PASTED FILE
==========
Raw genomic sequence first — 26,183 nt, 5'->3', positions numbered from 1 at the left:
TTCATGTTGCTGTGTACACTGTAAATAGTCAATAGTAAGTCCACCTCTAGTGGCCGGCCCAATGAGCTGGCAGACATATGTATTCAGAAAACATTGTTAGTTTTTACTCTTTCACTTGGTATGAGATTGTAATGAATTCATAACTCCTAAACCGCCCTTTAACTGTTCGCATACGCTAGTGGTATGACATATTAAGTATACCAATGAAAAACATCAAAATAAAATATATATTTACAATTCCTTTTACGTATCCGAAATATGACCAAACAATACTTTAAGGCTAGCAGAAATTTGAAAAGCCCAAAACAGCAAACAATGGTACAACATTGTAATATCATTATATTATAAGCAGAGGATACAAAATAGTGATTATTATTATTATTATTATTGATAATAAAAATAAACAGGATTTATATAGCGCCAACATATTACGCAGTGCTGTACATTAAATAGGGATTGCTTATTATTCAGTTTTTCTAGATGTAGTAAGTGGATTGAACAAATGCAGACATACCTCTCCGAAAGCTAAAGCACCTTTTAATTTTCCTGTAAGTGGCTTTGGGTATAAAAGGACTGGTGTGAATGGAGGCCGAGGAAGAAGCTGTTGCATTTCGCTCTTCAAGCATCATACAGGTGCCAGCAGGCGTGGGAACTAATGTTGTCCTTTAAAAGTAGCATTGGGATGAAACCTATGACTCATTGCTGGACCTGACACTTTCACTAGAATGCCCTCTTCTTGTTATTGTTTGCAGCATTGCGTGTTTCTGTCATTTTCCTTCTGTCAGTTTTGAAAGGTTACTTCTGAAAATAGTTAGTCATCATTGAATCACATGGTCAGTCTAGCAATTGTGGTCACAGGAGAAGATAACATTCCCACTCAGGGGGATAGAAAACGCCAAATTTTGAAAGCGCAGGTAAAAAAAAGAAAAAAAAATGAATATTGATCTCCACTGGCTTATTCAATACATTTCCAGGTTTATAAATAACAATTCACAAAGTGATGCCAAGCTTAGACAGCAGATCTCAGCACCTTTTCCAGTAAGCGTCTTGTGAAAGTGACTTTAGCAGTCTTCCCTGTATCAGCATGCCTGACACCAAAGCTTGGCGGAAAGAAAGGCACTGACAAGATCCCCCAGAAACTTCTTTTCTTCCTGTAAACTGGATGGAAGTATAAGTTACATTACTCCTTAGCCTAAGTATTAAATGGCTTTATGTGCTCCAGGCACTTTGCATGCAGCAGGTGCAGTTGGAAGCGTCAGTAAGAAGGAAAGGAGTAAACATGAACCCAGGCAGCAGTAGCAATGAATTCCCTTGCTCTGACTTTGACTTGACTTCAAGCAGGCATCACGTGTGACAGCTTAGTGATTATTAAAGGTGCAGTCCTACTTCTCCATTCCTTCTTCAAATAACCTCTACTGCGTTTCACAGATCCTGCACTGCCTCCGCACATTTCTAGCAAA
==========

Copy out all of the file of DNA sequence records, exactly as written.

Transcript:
Raw genomic sequence first — 26,183 nt, 5'->3', positions numbered from 1 at the left:
TTCATGTTGCTGTGTACACTGTAAATAGTCAATAGTAAGTCCACCTCTAGTGGCCGGCCCAATGAGCTGGCAGACATATGTATTCAGAAAACATTGTTAGTTTTTACTCTTTCACTTGGTATGAGATTGTAATGAATTCATAACTCCTAAACCGCCCTTTAACTGTTCGCATACGCTAGTGGTATGACATATTAAGTATACCAATGAAAAACATCAAAATAAAATATATATTTACAATTCCTTTTACGTATCCGAAATATGACCAAACAATACTTTAAGGCTAGCAGAAATTTGAAAAGCCCAAAACAGCAAACAATGGTACAACATTGTAATATCATTATATTATAAGCAGAGGATACAAAATAGTGATTATTATTATTATTATTATTGATAATAAAAATAAACAGGATTTATATAGCGCCAACATATTACGCAGTGCTGTACATTAAATAGGGATTGCTTATTATTCAGTTTTTCTAGATGTAGTAAGTGGATTGAACAAATGCAGACATACCTCTCCGAAAGCTAAAGCACCTTTTAATTTTCCTGTAAGTGGCTTTGGGTATAAAAGGACTGGTGTGAATGGAGGCCGAGGAAGAAGCTGTTGCATTTCGCTCTTCAAGCATCATACAGGTGCCAGCAGGCGTGGGAACTAATGTTGTCCTTTAAAAGTAGCATTGGGATGAAACCTATGACTCATTGCTGGACCTGACACTTTCACTAGAATGCCCTCTTCTTGTTATTGTTTGCAGCATTGCGTGTTTCTGTCATTTTCCTTCTGTCAGTTTTGAAAGGTTACTTCTGAAAATAGTTAGTCATCATTGAATCACATGGTCAGTCTAGCAATTGTGGTCACAGGAGAAGATAACATTCCCACTCAGGGGGATAGAAAACGCCAAATTTTGAAAGCGCAGGTAAAAAAAAGAAAAAAAAATGAATATTGATCTCCACTGGCTTATTCAATACATTTCCAGGTTTATAAATAACAATTCACAAAGTGATGCCAAGCTTAGACAGCAGATCTCAGCACCTTTTCCAGTAAGCGTCTTGTGAAAGTGACTTTAGCAGTCTTCCCTGTATCAGCATGCCTGACACCAAAGCTTGGCGGAAAGAAAGGCACTGACAAGATCCCCCAGAAACTTCTTTTCTTCCTGTAAACTGGATGGAAGTATAAGTTACATTACTCCTTAGCCTAAGTATTAAATGGCTTTATGTGCTCCAGGCACTTTGCATGCAGCAGGTGCAGTTGGAAGCGTCAGTAAGAAGGAAAGGAGTAAACATGAACCCAGGCAGCAGTAGCAATGAATTCCCTTGCTCTGACTTTGACTTGACTTCAAGCAGGCATCACGTGTGACAGCTTAGTGATTATTAAAGGTGCAGTCCTACTTCTCCATTCCTTCTTCAAATAACCTCTACTGCGTTTCACAGATCCTGCACTGCCTCCGCACATTTCTAGCAAA